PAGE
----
We stop relying on the worry—on knowing who we are, on sorrow, on anxiety, on “if only I could get something.” Or get through this time. We stop relying on those things, and start relying on being here. A koan is something to put in your mind so that you have that there. So instead of Fox News or “Oh my god, I’m afraid,” or “I’m sick of being confined”—gradually freedom starts to appear by itself.
Just feeling the time, feeling the moment. Whatever our circumstances, we have this moment, and it’s for us. So here we are. For the time of the meditation, there’s nothing we need to do. The world has to go on, do itself. We can let our mind take care of itself, we don’t have to fuss with it. The endless burden can be put down. If we’re just here in this moment, whatever comes, it’s just here. And we’re going to be OK. Where the universe holds us. And here we are.
I want to talk now a little bit about what’s going on and things I’m noticing. Maybe share a little bit of a Master Class that I’m working on.
I’ve been noticing what people tell me about the middle of the night—things are going along fine in the day, and then suddenly they’re not. That can happen. So there are sudden abrupt changes and people get overtaken by dread or fear, or worry about work if you’re in a medical situation. Wondering if the thing that’s happening to your body is dangerous or not. Wondering how crazy it’s all going to get. The mind just does this.
One of the things you’ll notice is that it does it, and then it does it again—so it’s clearly not necessarily developing a theme, it’s just going round and round in its little track. The old meditation methods were developed for this.
So, one of the great Chinese teachers had a friend, and the teacher said to the friend, “Suppose that out of the blue someone asks you, ‘All sentient beings have only disorderly consciousness, one thing after another, endlessly and with no foundation to rely on. How would you conduct an inquiry into this?”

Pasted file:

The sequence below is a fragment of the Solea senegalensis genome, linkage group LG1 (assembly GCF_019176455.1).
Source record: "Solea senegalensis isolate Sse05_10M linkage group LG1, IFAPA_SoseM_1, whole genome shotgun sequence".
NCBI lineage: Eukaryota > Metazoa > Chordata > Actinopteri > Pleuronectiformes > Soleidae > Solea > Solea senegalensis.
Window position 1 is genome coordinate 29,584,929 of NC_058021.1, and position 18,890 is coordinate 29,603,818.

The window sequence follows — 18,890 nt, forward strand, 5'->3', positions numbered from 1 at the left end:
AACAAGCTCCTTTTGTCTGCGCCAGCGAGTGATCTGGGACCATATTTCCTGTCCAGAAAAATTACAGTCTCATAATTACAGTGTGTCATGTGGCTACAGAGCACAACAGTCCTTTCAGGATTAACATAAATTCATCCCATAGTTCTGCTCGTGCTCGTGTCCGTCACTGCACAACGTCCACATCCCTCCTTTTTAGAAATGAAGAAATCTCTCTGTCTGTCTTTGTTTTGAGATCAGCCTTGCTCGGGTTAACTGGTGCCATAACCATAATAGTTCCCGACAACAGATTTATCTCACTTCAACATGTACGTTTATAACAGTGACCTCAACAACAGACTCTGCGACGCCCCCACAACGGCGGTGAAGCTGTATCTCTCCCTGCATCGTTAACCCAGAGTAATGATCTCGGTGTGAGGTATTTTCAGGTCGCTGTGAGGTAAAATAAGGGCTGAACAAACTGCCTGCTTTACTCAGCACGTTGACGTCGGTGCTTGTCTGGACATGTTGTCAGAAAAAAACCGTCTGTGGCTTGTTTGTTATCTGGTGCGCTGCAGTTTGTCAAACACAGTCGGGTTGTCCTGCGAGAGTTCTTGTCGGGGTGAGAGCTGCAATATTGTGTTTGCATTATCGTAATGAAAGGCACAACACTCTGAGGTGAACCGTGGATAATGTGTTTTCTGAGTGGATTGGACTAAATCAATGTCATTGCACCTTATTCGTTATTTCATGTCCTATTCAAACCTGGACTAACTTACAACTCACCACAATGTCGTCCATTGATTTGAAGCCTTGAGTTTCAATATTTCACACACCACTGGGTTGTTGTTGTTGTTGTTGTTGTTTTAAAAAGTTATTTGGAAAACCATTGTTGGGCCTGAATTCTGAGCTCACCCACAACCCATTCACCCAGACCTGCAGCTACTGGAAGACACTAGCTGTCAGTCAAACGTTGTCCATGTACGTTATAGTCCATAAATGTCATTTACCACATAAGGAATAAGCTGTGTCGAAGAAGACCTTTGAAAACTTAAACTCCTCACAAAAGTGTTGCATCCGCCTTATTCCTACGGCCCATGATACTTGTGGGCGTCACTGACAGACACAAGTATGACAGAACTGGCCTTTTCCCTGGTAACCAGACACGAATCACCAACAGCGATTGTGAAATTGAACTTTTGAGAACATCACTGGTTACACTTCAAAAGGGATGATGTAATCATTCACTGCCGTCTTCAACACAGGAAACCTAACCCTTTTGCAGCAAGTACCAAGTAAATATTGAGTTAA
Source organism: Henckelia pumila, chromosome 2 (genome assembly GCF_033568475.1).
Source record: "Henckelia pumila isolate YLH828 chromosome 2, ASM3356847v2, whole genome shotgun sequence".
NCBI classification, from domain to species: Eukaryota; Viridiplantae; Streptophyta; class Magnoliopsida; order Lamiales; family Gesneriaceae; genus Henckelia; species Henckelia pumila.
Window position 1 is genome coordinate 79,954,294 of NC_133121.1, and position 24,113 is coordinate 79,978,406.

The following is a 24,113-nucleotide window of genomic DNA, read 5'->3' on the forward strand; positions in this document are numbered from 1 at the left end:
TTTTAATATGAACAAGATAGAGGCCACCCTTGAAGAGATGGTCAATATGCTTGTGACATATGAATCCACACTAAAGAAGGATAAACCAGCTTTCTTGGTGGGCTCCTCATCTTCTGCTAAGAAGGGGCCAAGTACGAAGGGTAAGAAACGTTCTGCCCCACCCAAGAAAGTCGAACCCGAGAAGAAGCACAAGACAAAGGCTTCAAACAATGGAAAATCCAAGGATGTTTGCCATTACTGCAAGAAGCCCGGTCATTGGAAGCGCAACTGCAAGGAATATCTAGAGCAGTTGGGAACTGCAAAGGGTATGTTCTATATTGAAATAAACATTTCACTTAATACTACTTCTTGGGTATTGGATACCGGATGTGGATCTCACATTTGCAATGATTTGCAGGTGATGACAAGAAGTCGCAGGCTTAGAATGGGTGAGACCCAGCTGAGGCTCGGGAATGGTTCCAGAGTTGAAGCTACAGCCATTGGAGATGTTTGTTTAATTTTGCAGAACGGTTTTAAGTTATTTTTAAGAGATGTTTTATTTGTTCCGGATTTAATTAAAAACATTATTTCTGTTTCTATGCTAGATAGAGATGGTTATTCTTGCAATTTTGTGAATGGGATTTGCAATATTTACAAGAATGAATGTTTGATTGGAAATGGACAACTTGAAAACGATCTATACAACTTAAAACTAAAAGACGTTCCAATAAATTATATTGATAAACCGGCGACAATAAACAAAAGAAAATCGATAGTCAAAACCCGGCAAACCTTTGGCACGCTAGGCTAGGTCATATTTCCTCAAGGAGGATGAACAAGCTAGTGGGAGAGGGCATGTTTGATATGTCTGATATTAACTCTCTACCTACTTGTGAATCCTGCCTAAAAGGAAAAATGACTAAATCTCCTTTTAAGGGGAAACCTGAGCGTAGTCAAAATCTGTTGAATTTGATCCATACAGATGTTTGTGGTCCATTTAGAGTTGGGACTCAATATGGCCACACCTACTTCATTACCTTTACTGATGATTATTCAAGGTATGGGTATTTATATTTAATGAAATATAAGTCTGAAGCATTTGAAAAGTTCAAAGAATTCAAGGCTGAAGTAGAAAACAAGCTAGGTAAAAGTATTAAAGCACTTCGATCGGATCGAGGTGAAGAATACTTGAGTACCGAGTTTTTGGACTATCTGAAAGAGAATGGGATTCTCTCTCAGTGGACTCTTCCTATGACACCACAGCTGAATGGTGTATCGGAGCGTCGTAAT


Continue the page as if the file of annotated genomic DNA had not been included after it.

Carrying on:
(Disorderly consciousness, one thing after another, boundless and with no foundation to rely on; how would you conduct an inquiry into this?)
The friend said, “If a student like that came, I’d call out, ‘Hey! Sally or Bill!’ and when they turn their head, I’d ask, ‘What is it?’ And then I’d wait while they think about it a bit. And then I’d say, ‘Not only is consciousness disorderly and boundless, there’s no foundation to rely on.‘“
And the teacher said “Oh, good!”
Disorderly consciousness: one thing after another, nothing to rely on. It’s really just a description of the nature of mind. It’s like that.
One thing you’ll notice, when you have a mind, is that we get on board the different buses that come by and we climb on—this one and that one. One of the nice things is that if you’re really worried about something, something terrible, like you’ve got cancer or something, after a while you think, I wonder what I’m going to have for lunch? It just tumbles, so in a way it’s not to be taken seriously, and the meditation tradition has always known this, so don’t take it too seriously. But we do. You’ll notice that the mind just does.
We get stuck, and you get different things—some people have images, some people have grudges, story forms, fears, different themes—novels going on all the time. Some people have “Look at me,” or “Don’t look at me.” Two things the meditation tradition does: one is that it allows us to appreciate where we are, that it’s good to appreciate where we are, no matter where we are. Always a good thing. Something to be relied on. And the other thing is the fact that everything changes—even what people dread—is on our side. Because wherever we are—stick around, it’s going to change, if we’re still here.